And on the idea of the NGO that we were discussing earlier. The NGO impulse is definitely a part of this film. The producer told me that he applied for funds from USAID and others to take a small generator and projector to show the film in villages and other rural areas to help with HIV education. He didn't get the grant--probably because the way HIV is concieved (the idea of finding an answer in death rather than life) doesn't really fit what most NGOs are trying to do. The film departs from that agenda in other ways as well, while addressing concerns that are also relevant to the local community. People often told me that they thought the advertisments on how HIV is spread focused too much on sex--that of course HIV was spread through sex, but because of the focus on it, people weren't willing to come out and admit that they had it because of the stigma that surrounded it. Because of that, they argued the other aspects like passing through blood etc. should be emphasized more. To that end, this film has the main charachter, a young girl, getting HIV by getting cut on a glass broken and bloodied by her brother while cleaning up after him. (He had gotten HIV by visiting a prostitute).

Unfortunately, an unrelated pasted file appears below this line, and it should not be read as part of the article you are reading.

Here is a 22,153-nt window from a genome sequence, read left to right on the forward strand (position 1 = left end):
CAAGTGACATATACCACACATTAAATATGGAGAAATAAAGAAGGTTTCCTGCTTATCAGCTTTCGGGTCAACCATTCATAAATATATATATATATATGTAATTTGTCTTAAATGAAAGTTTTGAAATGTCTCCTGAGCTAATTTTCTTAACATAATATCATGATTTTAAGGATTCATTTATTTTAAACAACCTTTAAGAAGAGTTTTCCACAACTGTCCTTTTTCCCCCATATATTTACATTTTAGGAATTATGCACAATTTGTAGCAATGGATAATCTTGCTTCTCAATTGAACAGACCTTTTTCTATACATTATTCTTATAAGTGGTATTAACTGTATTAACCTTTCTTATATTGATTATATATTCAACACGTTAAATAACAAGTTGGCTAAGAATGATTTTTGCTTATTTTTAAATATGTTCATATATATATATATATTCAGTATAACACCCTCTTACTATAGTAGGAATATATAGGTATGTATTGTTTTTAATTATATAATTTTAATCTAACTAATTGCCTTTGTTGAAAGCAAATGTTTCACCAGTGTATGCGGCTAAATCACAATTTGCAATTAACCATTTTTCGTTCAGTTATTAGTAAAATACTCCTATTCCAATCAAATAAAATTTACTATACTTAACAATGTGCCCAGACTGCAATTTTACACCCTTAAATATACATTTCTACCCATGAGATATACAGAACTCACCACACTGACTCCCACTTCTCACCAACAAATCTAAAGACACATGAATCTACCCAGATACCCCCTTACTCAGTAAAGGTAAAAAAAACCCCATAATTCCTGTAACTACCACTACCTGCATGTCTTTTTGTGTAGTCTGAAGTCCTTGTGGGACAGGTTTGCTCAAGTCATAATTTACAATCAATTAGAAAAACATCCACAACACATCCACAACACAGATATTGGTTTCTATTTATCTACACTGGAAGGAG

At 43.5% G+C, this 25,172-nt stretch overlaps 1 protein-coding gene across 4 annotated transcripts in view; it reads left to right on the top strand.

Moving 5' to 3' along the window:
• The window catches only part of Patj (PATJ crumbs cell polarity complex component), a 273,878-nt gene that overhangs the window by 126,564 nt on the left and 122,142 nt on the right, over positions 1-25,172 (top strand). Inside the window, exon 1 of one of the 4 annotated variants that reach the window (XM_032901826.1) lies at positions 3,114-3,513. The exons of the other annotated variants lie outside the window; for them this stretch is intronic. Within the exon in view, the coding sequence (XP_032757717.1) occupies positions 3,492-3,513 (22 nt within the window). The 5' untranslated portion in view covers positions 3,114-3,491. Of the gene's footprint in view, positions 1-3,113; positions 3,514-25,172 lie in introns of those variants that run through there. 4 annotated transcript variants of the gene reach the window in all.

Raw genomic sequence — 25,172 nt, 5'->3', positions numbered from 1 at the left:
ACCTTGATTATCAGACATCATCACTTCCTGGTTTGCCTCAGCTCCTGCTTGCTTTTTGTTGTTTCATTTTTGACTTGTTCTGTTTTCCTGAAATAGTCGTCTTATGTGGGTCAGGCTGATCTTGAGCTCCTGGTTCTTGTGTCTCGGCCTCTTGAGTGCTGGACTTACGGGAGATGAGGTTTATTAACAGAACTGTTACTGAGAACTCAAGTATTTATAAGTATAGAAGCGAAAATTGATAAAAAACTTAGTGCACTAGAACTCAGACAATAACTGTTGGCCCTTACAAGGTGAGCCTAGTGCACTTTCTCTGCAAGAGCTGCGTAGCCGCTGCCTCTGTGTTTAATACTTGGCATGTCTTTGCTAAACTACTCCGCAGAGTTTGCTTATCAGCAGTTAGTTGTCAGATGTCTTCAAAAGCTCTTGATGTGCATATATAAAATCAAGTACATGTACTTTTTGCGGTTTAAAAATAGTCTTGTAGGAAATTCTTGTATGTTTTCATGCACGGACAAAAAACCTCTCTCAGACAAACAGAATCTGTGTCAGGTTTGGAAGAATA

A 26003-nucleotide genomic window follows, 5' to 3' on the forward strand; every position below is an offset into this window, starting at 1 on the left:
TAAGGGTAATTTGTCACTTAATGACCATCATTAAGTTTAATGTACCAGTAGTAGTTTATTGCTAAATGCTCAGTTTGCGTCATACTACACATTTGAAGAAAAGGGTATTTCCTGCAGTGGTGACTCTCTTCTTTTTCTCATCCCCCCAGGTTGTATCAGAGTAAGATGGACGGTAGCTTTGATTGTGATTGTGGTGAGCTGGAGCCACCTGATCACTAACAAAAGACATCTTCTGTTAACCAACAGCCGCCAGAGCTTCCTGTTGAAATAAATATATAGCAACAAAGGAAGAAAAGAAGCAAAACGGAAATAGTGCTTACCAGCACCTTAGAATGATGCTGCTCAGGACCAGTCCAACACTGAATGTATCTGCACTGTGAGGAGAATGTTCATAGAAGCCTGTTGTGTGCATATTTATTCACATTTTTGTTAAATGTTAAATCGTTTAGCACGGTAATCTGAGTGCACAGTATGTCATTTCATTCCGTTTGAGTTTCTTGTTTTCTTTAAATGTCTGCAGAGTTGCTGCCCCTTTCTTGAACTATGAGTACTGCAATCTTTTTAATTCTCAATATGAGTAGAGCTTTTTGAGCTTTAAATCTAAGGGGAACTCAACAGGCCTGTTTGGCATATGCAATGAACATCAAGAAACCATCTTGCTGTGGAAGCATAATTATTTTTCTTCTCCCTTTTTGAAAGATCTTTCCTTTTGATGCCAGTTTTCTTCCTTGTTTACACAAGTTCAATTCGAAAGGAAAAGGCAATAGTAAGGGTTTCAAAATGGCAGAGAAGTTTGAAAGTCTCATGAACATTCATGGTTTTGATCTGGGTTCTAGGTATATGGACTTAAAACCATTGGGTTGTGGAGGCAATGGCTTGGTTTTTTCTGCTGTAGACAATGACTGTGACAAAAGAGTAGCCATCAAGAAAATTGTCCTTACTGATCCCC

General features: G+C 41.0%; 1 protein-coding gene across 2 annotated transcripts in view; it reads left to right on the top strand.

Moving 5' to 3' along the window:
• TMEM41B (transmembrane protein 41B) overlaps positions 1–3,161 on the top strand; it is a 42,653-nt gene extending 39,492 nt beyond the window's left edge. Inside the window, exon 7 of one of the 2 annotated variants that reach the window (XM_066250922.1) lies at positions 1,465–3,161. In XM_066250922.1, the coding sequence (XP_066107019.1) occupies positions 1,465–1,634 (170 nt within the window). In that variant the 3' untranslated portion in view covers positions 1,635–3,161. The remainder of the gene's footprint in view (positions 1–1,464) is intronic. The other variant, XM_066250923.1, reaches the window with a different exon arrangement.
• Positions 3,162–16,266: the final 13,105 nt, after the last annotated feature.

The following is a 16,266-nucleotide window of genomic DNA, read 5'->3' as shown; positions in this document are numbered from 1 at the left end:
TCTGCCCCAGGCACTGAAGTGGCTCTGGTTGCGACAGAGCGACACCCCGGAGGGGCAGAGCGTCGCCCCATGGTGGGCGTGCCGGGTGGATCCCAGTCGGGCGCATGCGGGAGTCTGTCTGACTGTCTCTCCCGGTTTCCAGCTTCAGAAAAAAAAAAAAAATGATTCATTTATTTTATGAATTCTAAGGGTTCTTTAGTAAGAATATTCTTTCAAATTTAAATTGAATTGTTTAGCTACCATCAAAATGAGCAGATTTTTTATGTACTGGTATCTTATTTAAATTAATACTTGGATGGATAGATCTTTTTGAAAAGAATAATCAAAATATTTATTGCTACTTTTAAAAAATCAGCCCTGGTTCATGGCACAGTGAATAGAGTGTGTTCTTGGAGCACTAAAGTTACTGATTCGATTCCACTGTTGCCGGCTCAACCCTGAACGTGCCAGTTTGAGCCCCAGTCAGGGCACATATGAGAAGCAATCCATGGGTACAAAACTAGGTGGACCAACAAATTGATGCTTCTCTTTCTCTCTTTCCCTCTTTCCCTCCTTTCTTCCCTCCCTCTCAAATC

Once again, this highlights the idea of bringing a threatening symbol of behaviour not sanctioned by society into the sacred space of the home. It's problematic in many ways, yet continues a certain conversation about modernity/tradition/gender that has been going on for a while.

Texter said...

Hi again, This is all very interesting, and I've enjoyed the conversation as well... it reminds me of the best of being in academe. Good luck with your paper writing... To comment back to your comment on the other post, I think you are right to focus on your primary texts (the films) .. the secondary reading can come in time. I'm sure you can brainstorm alot of original ideas just by close reading and interpreting the films. FYI, another secondary text, though are those by Paul Farmer, MD, Phd, who writes about health and poverty (AIDS in Haiti, etc), issues of causation etc. Might be helpful to you in time... Oh, and how are you feeling (strep?) Hope you feel better...

Texter said...

p.s. forgot to say that, yes, I think there may be fruitful connections between "waraka" as "cure" and as paper, or knowledge, or text or...????? I am grooving on the idea of recovery (or healing? or wholeness) linked to words. lots there to think about.